Histrelin Implant Works Long Term

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Neal Shore, MD
Neal Shore, MD

BARCELONA—Investigators say they have confirmed the long-term efficacy and tolerability of an annual histrelin acetate implant in men with advanced prostate cancer.

The new results showed that histrelin subdermal implant, which was replaced every 12 months, maintained testosterone suppression initially documented at one year for a full four years without evidence of a surge in serum testosterone. 

Neal Shore, MD, FACS, Director, Carolina Urologic Research Center/Atlantic Urology Clinics, Myrtle Beach, S.C., announced the findings at the 25th Anniversary European Association of Urology Congress.

Histrelin acetate is a synthetic luteinizing hormone-releasing hormone (LHRH) agonist that is available as an implant and is inserted subcutaneously under local anesthesia during an office-based procedure. After 12 months, the implant is removed and another may then be re-inserted if indicated.

Dr. Shore presented data from an extension trial that included 138 patients assigned to the histrelin arm in the original 52-week, phase 3 registration study. As a condition for continuation in the extension arm, all of the men had to have achieved the primary endpoint of testosterone suppression at four weeks.  

“The take-home message is that the histrelin implant provides effective testosterone suppression over 12 months,” Dr. Shore pointed out. “Also, when replaced after 12 months, testosterone suppression is successfully maintained over the next 12 months.”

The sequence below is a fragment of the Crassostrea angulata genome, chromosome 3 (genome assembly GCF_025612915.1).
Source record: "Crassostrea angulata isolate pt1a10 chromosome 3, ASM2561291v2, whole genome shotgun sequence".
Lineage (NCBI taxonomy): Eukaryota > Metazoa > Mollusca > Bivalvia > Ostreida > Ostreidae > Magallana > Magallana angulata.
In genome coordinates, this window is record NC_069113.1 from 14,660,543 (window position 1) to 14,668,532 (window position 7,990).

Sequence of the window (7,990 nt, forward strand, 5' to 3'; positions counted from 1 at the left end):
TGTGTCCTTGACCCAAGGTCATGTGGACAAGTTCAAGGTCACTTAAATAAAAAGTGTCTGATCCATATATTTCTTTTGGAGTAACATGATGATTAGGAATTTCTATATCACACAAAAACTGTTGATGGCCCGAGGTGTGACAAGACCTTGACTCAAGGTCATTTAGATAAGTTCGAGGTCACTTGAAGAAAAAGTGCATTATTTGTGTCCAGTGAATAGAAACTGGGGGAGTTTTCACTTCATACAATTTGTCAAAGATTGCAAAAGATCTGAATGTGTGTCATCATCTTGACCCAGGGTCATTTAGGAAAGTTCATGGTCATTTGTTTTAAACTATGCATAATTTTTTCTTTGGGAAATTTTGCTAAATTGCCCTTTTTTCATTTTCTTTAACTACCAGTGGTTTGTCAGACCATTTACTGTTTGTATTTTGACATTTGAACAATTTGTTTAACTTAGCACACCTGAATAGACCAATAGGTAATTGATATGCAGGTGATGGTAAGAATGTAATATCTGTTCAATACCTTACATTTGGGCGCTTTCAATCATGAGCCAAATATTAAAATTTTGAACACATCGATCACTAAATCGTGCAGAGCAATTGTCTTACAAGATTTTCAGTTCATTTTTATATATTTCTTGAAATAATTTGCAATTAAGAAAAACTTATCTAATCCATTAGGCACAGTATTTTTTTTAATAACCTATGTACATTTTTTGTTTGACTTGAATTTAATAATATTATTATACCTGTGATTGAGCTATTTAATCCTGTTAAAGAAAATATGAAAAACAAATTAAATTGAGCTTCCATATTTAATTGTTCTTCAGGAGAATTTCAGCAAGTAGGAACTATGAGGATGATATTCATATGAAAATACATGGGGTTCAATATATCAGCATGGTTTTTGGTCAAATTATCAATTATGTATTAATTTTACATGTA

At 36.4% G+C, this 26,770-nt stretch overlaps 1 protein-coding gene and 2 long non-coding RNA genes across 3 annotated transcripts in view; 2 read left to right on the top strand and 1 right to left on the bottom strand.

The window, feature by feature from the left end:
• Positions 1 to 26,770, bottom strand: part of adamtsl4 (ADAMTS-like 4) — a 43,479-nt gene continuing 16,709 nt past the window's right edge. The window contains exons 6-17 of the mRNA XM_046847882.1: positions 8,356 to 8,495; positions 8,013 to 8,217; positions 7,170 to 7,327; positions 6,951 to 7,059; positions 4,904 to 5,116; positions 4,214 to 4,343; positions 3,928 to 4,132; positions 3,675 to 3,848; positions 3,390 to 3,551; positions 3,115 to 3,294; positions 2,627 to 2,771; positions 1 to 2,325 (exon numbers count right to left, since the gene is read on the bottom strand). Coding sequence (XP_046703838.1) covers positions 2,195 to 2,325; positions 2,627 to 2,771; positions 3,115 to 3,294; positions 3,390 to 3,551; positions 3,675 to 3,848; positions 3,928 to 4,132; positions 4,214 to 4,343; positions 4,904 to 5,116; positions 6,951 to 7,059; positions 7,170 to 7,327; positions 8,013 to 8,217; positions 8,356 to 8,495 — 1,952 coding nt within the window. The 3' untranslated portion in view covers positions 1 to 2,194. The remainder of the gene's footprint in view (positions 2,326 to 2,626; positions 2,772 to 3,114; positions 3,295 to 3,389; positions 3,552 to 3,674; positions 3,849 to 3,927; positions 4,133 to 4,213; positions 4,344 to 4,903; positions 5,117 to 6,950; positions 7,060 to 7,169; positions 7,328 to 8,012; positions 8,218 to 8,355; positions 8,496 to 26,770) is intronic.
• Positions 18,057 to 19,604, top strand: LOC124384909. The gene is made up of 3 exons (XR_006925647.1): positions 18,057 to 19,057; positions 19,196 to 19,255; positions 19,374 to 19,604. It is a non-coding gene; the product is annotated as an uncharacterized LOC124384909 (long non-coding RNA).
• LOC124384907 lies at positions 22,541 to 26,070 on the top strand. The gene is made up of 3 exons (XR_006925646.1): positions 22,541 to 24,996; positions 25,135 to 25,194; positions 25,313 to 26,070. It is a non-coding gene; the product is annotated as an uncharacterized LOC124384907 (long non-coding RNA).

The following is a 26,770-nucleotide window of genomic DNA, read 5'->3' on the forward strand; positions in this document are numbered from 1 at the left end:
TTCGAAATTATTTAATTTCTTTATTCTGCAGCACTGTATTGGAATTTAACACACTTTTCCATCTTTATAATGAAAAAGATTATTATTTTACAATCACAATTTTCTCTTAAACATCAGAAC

Histrelin only needs to be replaced after 12 months, so the implant has an edge over other LHRH agonists, which are usually administered by an injection into the muscle or under the skin and need to be repeated at one-, three-, four-, or six-month intervals, he added. “The need for repeated injections with multiple visits to the physician's clinic may increase the risk of noncompliance and may also impact patient quality of life, specifically, patient and family time commitment, cost of travel, and reminder of their disease state,” he said. “Prospective validated questionnaires and trials are needed to further better understand the potential benefits of a longer acting depot formulation.”

Additionally, unlike other available LHRH agonists, the histrelin implant is nonbiodegradable.  “An implant, as opposed to an injection, can be removed, if the treating physician chooses to cease androgen suppressive therapy,” he said.

At the time of enrollment in the original study, men were at least 45 years old with histologically confirmed stage III or IV prostate cancer, serum testosterone level of 150 ng/dl or greater, and a life expectancy of at least one year. 

Men who did not have stage III or IV disease or men in whom staging could not be determined were eligible for inclusion if they had failed initial definitive therapy as evidenced by progressively increasing PSA.

Results showed that patients who entered the extension phase received a total of 305 implants: 94 during the extension phase and 211 patients during the main study. An average of three implants was inserted in each patient over the course of the extension trial.

Serum testosterone remained suppressed below chemical castration levels (less than 50 ng/dL) throughout the extension period in all patients regardless of the duration of extension. 

The implant was safe and well tolerated. As expected, the most common side effects were mild to moderate hot flashes.

“Overall, our extension data show that the once-year histrelin implant demonstrates effective and consistent suppression of serum testosterone with castrate levels achieved in all patients treated, without  evidence of a significant surge in serum testosterone,” Dr. Shore commented.

The treatment, he said, is suitable for all prostate cancer patients who require 12 months or longer of testosterone suppression.

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